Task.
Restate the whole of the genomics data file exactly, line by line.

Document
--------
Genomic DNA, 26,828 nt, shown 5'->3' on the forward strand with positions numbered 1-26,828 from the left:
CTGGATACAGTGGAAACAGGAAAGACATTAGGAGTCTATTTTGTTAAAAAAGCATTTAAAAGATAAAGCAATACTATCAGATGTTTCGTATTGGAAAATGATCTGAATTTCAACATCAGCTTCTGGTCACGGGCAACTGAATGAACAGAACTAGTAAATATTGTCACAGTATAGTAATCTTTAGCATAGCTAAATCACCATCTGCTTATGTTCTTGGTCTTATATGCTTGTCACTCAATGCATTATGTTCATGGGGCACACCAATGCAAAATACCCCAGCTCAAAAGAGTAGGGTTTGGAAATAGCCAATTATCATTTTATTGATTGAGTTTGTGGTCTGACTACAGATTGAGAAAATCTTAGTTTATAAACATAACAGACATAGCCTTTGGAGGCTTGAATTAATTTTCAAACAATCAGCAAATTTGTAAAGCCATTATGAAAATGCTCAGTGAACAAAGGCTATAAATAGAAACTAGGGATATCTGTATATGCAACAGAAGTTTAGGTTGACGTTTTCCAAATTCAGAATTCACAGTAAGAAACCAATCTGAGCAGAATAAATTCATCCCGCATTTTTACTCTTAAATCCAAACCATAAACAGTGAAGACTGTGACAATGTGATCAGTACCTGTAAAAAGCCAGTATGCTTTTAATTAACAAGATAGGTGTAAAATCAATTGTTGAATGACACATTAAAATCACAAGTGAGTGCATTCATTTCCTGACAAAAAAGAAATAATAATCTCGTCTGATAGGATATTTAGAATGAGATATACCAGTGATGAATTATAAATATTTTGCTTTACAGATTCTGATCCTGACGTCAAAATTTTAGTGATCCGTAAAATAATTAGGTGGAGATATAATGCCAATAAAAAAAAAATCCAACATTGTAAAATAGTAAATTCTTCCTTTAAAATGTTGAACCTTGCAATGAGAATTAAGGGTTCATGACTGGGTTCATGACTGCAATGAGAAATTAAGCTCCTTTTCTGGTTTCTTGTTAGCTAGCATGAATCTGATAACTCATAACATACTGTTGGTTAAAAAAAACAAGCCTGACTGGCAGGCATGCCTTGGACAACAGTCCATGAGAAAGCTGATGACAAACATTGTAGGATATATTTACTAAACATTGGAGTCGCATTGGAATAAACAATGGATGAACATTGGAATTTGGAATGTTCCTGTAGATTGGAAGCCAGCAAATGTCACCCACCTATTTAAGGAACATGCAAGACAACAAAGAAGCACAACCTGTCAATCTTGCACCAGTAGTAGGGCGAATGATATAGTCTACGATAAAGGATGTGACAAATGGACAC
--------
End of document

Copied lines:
Genomic DNA, 26,828 nt, shown 5'->3' on the forward strand with positions numbered 1-26,828 from the left:
CTGGATACAGTGGAAACAGGAAAGACATTAGGAGTCTATTTTGTTAAAAAAGCATTTAAAAGATAAAGCAATACTATCAGATGTTTCGTATTGGAAAATGATCTGAATTTCAACATCAGCTTCTGGTCACGGGCAACTGAATGAACAGAACTAGTAAATATTGTCACAGTATAGTAATCTTTAGCATAGCTAAATCACCATCTGCTTATGTTCTTGGTCTTATATGCTTGTCACTCAATGCATTATGTTCATGGGGCACACCAATGCAAAATACCCCAGCTCAAAAGAGTAGGGTTTGGAAATAGCCAATTATCATTTTATTGATTGAGTTTGTGGTCTGACTACAGATTGAGAAAATCTTAGTTTATAAACATAACAGACATAGCCTTTGGAGGCTTGAATTAATTTTCAAACAATCAGCAAATTTGTAAAGCCATTATGAAAATGCTCAGTGAACAAAGGCTATAAATAGAAACTAGGGATATCTGTATATGCAACAGAAGTTTAGGTTGACGTTTTCCAAATTCAGAATTCACAGTAAGAAACCAATCTGAGCAGAATAAATTCATCCCGCATTTTTACTCTTAAATCCAAACCATAAACAGTGAAGACTGTGACAATGTGATCAGTACCTGTAAAAAGCCAGTATGCTTTTAATTAACAAGATAGGTGTAAAATCAATTGTTGAATGACACATTAAAATCACAAGTGAGTGCATTCATTTCCTGACAAAAAAGAAATAATAATCTCGTCTGATAGGATATTTAGAATGAGATATACCAGTGATGAATTATAAATATTTTGCTTTACAGATTCTGATCCTGACGTCAAAATTTTAGTGATCCGTAAAATAATTAGGTGGAGATATAATGCCAATAAAAAAAAAATCCAACATTGTAAAATAGTAAATTCTTCCTTTAAAATGTTGAACCTTGCAATGAGAATTAAGGGTTCATGACTGGGTTCATGACTGCAATGAGAAATTAAGCTCCTTTTCTGGTTTCTTGTTAGCTAGCATGAATCTGATAACTCATAACATACTGTTGGTTAAAAAAAACAAGCCTGACTGGCAGGCATGCCTTGGACAACAGTCCATGAGAAAGCTGATGACAAACATTGTAGGATATATTTACTAAACATTGGAGTCGCATTGGAATAAACAATGGATGAACATTGGAATTTGGAATGTTCCTGTAGATTGGAAGCCAGCAAATGTCACCCACCTATTTAAGGAACATGCAAGACAACAAAGAAGCACAACCTGTCAATCTTGCACCAGTAGTAGGGCGAATGATATAGTCTACGATAAAGGATGTGACAAATGGACAC